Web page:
An employee's personal use of an employer-provided auto must be treated as fringe benefit income and valued using one of several methods. One of the acceptable methods allows employers to value personal use at the mileage allowance rate (57.5¢ per mile for 2015). However, the cents-per-mile method may be used only if the auto's fair market value does not exceed $12,800, as adjusted for inflation. The IRS has announced that the inflation-adjusted figures for vehicles first made available to employees for personal use in 2015 are $16,000 for autos (same as for 2014) and $17,500 (up from $17,300 for 2014) for trucks and vans—i.e., passenger autos built on a truck chassis, including minivans and SUVs built on a truck chassis.
IRS eases process for small businesses to adopt tangible property regs.
The IRS created a number of special procedures that will allow small businesses (under $10 million of assets or $10 million or less of gross receipts) to more easily adopt final tangible property regulations. These procedures generally involve limiting the changes in accounting needed to adopt the regulations, to amounts paid or incurred, and dispositions, in tax years beginning on or after Jan. 1, 2014. The special procedures also shed light on the regulations' de minimis safe harbor election, a useful and widely applicable break that allows many businesses to dispense with capitalizing and depreciating (or expensing) purchases of many lower-cost assets (e.g., furniture, equipment, computers) needed to run a business. Please call me for details about these complex rules, which could be highly beneficial for many businesses.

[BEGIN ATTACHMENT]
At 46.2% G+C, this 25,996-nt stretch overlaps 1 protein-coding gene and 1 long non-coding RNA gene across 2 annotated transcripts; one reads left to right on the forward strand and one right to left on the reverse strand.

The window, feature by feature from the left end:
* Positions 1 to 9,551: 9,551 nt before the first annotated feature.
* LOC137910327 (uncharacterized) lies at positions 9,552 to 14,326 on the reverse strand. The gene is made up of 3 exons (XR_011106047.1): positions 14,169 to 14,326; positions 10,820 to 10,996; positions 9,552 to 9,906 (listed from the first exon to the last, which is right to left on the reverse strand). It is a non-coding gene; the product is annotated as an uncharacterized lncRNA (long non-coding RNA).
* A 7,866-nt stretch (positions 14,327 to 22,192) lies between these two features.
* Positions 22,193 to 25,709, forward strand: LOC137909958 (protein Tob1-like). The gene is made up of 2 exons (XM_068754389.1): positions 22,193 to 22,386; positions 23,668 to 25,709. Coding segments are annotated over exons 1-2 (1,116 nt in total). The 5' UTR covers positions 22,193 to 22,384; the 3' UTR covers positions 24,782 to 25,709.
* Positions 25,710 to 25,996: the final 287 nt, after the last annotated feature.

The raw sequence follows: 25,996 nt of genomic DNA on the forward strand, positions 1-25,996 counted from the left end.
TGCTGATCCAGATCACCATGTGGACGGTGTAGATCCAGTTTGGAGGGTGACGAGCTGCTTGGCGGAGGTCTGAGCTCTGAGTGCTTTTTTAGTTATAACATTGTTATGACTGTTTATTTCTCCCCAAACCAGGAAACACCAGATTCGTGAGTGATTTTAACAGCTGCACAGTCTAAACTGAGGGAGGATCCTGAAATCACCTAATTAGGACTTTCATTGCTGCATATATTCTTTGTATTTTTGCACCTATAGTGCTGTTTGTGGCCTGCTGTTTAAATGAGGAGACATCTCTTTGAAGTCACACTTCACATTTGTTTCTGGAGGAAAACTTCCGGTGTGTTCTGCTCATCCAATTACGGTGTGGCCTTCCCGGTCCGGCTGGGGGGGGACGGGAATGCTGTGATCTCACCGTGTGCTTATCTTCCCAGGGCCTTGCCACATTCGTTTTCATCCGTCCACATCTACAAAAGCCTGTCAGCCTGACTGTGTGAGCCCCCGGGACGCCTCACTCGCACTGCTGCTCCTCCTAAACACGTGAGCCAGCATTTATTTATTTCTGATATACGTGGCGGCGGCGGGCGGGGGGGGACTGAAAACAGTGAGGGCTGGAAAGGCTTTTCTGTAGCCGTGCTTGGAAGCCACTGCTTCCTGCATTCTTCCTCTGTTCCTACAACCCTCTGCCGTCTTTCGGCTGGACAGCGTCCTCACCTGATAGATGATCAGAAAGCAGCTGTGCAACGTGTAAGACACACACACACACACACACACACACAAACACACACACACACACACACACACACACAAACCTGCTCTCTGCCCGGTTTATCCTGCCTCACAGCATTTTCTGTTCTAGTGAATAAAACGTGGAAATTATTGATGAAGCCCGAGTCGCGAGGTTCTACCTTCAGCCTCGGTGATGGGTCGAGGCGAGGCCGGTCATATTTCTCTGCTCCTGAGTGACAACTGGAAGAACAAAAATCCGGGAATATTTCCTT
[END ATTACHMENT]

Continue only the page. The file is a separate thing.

Relief provisions from ACA's health coverage provisions.
The IRS released the following relief measures related to the Affordable Care Act's (ACA's) rules that require individuals to carry adequate health insurance or pay a penalty and give eligible individuals a credit to help them pay for premiums.
· (1) Special open enrollment for taxpayers paying fee for not having health coverage. Americans who do not qualify for an exemption and went without health coverage in 2014 have to pay a fee when they file their taxes in 2015. Those who were unaware or didn't understand the implications of the fee for not enrolling in coverage were provided with an opportunity to buy health insurance coverage from March 15 to April 30 of this year. Taxpayers who do not buy coverage for 2015 during this special enrollment period may have to pay a fee when they file their 2015 income taxes. Those taking advantage of this special enrollment period will still owe a fee for the months they were uninsured and did not receive an exemption in 2014 and 2015. Those eligible for this special enrollment period live in states with a Federally-facilitated Marketplace and: are not enrolled in coverage through the Federally-facilitated Marketplaces (FFM) for 2015; attest that when they filed their 2014 tax return, they paid the fee for not having health coverage in 2014; and attest that they first became aware of, or understood the implications of, the responsibility to pay the fee after the end of open enrollment (Feb. 15, 2015) in connection with preparing their 2014 taxes.